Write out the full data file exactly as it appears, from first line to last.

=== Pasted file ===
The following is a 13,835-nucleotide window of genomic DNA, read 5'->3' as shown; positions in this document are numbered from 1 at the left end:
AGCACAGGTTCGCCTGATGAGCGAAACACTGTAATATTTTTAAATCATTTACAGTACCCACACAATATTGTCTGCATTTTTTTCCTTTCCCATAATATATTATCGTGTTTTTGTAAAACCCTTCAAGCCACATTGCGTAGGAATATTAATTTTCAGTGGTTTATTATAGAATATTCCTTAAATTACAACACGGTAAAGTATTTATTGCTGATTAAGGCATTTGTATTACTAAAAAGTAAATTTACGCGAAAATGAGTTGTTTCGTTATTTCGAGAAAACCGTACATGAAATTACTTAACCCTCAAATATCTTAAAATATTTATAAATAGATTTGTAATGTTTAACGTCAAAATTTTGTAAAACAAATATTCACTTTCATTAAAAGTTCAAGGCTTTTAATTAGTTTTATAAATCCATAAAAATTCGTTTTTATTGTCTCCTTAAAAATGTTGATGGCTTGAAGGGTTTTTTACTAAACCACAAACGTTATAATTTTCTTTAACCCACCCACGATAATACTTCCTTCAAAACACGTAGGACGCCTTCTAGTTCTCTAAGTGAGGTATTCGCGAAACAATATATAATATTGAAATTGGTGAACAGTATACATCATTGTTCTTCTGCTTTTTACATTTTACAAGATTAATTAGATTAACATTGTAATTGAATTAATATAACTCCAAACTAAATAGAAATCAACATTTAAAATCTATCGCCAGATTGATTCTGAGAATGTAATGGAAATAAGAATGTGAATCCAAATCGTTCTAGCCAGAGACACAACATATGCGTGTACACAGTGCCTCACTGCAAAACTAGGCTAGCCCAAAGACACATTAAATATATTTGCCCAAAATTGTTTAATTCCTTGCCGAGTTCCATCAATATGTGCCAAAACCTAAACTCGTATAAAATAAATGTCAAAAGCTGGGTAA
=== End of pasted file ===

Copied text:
The following is a 13,835-nucleotide window of genomic DNA, read 5'->3' as shown; positions in this document are numbered from 1 at the left end:
AGCACAGGTTCGCCTGATGAGCGAAACACTGTAATATTTTTAAATCATTTACAGTACCCACACAATATTGTCTGCATTTTTTTCCTTTCCCATAATATATTATCGTGTTTTTGTAAAACCCTTCAAGCCACATTGCGTAGGAATATTAATTTTCAGTGGTTTATTATAGAATATTCCTTAAATTACAACACGGTAAAGTATTTATTGCTGATTAAGGCATTTGTATTACTAAAAAGTAAATTTACGCGAAAATGAGTTGTTTCGTTATTTCGAGAAAACCGTACATGAAATTACTTAACCCTCAAATATCTTAAAATATTTATAAATAGATTTGTAATGTTTAACGTCAAAATTTTGTAAAACAAATATTCACTTTCATTAAAAGTTCAAGGCTTTTAATTAGTTTTATAAATCCATAAAAATTCGTTTTTATTGTCTCCTTAAAAATGTTGATGGCTTGAAGGGTTTTTTACTAAACCACAAACGTTATAATTTTCTTTAACCCACCCACGATAATACTTCCTTCAAAACACGTAGGACGCCTTCTAGTTCTCTAAGTGAGGTATTCGCGAAACAATATATAATATTGAAATTGGTGAACAGTATACATCATTGTTCTTCTGCTTTTTACATTTTACAAGATTAATTAGATTAACATTGTAATTGAATTAATATAACTCCAAACTAAATAGAAATCAACATTTAAAATCTATCGCCAGATTGATTCTGAGAATGTAATGGAAATAAGAATGTGAATCCAAATCGTTCTAGCCAGAGACACAACATATGCGTGTACACAGTGCCTCACTGCAAAACTAGGCTAGCCCAAAGACACATTAAATATATTTGCCCAAAATTGTTTAATTCCTTGCCGAGTTCCATCAATATGTGCCAAAACCTAAACTCGTATAAAATAAATGTCAAAAGCTGGGTAA